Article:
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Dean Anil Puri, CSUF Mihaylo College of Bus/Econ  

Click Here for Dean Anil Puri's Bio

Friday, September 05, 2008
October Redux?
The Tsunami on Wall Street: West Coast to be hit
While the federal Band-Aid is being applied to Wall Street’s financial mess, it will take a lot more structural surgery, regulatory medicine and healing time before it can begin to support normal growth of the economy. The credit boom of the last decade and a half supported not only the real estate boom but also the generous expansion of state and local economies. On the West Coast, and California, Nevada and Arizona in particular, it led to remarkable expansion in home ownership. While the average home ownership rate in the three states increased by 4.6 percent from 1986 to 1996, it rose by 10.6 percent in the next decade, 1996 to 2006. A large portion of this was fueled by easy credit.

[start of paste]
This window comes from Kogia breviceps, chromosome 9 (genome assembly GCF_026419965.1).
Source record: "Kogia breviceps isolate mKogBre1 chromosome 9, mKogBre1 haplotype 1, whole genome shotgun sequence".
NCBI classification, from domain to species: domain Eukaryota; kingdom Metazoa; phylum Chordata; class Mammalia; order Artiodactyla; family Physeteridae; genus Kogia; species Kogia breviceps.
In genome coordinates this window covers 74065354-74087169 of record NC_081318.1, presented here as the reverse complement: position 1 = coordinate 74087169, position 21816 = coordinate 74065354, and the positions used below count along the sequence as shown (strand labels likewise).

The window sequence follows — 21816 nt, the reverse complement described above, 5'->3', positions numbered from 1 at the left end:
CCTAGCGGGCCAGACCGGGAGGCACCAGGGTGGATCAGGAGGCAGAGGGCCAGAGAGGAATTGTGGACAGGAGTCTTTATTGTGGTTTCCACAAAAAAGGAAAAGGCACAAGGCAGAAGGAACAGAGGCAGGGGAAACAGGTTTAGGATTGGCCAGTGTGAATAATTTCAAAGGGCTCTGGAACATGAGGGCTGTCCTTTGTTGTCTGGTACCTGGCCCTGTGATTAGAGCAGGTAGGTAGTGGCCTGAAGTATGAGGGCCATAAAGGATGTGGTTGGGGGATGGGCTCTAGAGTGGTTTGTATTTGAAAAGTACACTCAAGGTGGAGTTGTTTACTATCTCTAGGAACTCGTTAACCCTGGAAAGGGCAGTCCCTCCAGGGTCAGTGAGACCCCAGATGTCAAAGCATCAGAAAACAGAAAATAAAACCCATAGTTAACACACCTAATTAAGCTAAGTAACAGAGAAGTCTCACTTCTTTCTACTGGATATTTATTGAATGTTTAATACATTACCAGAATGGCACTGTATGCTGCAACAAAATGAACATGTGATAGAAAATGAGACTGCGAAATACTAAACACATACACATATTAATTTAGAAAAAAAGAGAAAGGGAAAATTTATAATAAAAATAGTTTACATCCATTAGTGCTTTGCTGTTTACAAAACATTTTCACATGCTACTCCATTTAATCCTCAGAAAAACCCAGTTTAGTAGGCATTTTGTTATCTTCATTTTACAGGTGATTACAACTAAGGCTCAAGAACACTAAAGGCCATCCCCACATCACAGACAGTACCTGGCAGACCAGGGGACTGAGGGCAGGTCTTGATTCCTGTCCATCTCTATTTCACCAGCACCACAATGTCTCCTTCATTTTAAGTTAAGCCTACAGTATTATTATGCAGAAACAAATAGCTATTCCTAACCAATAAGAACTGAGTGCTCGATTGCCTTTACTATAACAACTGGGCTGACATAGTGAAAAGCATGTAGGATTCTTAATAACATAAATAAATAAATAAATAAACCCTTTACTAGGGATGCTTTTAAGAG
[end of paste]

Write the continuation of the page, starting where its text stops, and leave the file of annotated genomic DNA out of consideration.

But that is not the whole story. Plentiful liquidity also facilitated business growth financed by venture capital, private equity and hedge funds. Many of these funds made their money on Wall Street, and funded new and small businesses. Given the generally greater tolerance for risk, the growth in general business expansion made rapid strides. But the bust on Wall Street will put the brakes on such rampant expansion and certainly demand a more careful analysis of the expected performance on such businesses. Many of these businesses have already cut back or gone under (for an example, see the Financial Times story at ft.com/cms/s/0/095142b8-8c30-11dd-8a4c-0000779fd18c.html).
The private sector was not the only beneficiary of easy money. State and local governments also benefited.  Higher tax revenue and liberal use of the bond market allowed expansion of government programs, from infrastructure to education to benefits for the disadvantaged. The aftermath of the financial crisis will make it much more difficult to undertake these tasks.
It is hard to tell at this time in what ways the current financial wreckage will change the shape of credit intermediation in the U.S. economy. It will certainly not eliminate risk inherent to business and financial operations. But it is most likely to lead to greater regulation and accountability.